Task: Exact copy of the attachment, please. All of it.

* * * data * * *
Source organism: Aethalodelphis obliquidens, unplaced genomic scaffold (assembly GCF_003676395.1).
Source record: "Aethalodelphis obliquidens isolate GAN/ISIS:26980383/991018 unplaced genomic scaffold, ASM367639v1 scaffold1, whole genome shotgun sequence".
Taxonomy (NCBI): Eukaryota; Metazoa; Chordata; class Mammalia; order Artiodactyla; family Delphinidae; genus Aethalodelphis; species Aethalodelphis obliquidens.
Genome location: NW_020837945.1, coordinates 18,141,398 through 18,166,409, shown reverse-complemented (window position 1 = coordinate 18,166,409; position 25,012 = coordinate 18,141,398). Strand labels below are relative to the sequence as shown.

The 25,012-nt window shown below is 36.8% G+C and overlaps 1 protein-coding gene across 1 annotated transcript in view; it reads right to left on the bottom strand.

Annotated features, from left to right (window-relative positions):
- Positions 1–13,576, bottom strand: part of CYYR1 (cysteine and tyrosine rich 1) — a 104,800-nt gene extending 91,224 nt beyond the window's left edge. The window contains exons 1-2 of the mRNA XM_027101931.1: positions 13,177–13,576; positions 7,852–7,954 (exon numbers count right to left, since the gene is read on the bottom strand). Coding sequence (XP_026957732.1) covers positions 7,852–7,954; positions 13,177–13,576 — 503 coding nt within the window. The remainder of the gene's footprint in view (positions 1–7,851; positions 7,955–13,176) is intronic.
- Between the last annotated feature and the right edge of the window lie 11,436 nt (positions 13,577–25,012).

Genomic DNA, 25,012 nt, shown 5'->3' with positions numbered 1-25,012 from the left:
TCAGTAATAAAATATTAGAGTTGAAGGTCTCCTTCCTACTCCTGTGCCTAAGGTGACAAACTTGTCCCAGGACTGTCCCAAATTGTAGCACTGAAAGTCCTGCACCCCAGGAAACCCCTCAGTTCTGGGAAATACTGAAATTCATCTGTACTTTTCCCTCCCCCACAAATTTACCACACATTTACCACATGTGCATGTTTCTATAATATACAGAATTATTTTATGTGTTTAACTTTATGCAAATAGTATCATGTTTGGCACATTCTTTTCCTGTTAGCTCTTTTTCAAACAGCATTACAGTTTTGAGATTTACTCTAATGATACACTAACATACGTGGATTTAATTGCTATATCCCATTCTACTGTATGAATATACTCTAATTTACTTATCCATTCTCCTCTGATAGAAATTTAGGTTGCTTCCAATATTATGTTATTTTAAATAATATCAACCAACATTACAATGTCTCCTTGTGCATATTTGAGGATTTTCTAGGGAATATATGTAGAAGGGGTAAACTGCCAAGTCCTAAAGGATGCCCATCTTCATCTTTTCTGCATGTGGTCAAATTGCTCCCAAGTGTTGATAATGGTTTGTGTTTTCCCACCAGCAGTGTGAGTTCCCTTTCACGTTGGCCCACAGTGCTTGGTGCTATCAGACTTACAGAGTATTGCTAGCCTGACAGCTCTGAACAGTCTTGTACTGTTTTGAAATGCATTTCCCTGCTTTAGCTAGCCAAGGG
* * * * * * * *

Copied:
Source organism: Aethalodelphis obliquidens, unplaced genomic scaffold (assembly GCF_003676395.1).
Source record: "Aethalodelphis obliquidens isolate GAN/ISIS:26980383/991018 unplaced genomic scaffold, ASM367639v1 scaffold1, whole genome shotgun sequence".
Taxonomy (NCBI): Eukaryota; Metazoa; Chordata; class Mammalia; order Artiodactyla; family Delphinidae; genus Aethalodelphis; species Aethalodelphis obliquidens.
Genome location: NW_020837945.1, coordinates 18,141,398 through 18,166,409, shown reverse-complemented (window position 1 = coordinate 18,166,409; position 25,012 = coordinate 18,141,398). Strand labels below are relative to the sequence as shown.

The 25,012-nt window shown below is 36.8% G+C and overlaps 1 protein-coding gene across 1 annotated transcript in view; it reads right to left on the bottom strand.

Annotated features, from left to right (window-relative positions):
- Positions 1–13,576, bottom strand: part of CYYR1 (cysteine and tyrosine rich 1) — a 104,800-nt gene extending 91,224 nt beyond the window's left edge. The window contains exons 1-2 of the mRNA XM_027101931.1: positions 13,177–13,576; positions 7,852–7,954 (exon numbers count right to left, since the gene is read on the bottom strand). Coding sequence (XP_026957732.1) covers positions 7,852–7,954; positions 13,177–13,576 — 503 coding nt within the window. The remainder of the gene's footprint in view (positions 1–7,851; positions 7,955–13,176) is intronic.
- Between the last annotated feature and the right edge of the window lie 11,436 nt (positions 13,577–25,012).

Genomic DNA, 25,012 nt, shown 5'->3' with positions numbered 1-25,012 from the left:
TCAGTAATAAAATATTAGAGTTGAAGGTCTCCTTCCTACTCCTGTGCCTAAGGTGACAAACTTGTCCCAGGACTGTCCCAAATTGTAGCACTGAAAGTCCTGCACCCCAGGAAACCCCTCAGTTCTGGGAAATACTGAAATTCATCTGTACTTTTCCCTCCCCCACAAATTTACCACACATTTACCACATGTGCATGTTTCTATAATATACAGAATTATTTTATGTGTTTAACTTTATGCAAATAGTATCATGTTTGGCACATTCTTTTCCTGTTAGCTCTTTTTCAAACAGCATTACAGTTTTGAGATTTACTCTAATGATACACTAACATACGTGGATTTAATTGCTATATCCCATTCTACTGTATGAATATACTCTAATTTACTTATCCATTCTCCTCTGATAGAAATTTAGGTTGCTTCCAATATTATGTTATTTTAAATAATATCAACCAACATTACAATGTCTCCTTGTGCATATTTGAGGATTTTCTAGGGAATATATGTAGAAGGGGTAAACTGCCAAGTCCTAAAGGATGCCCATCTTCATCTTTTCTGCATGTGGTCAAATTGCTCCCAAGTGTTGATAATGGTTTGTGTTTTCCCACCAGCAGTGTGAGTTCCCTTTCACGTTGGCCCACAGTGCTTGGTGCTATCAGACTTACAGAGTATTGCTAGCCTGACAGCTCTGAACAGTCTTGTACTGTTTTGAAATGCATTTCCCTGCTTTAGCTAGCCAAGGG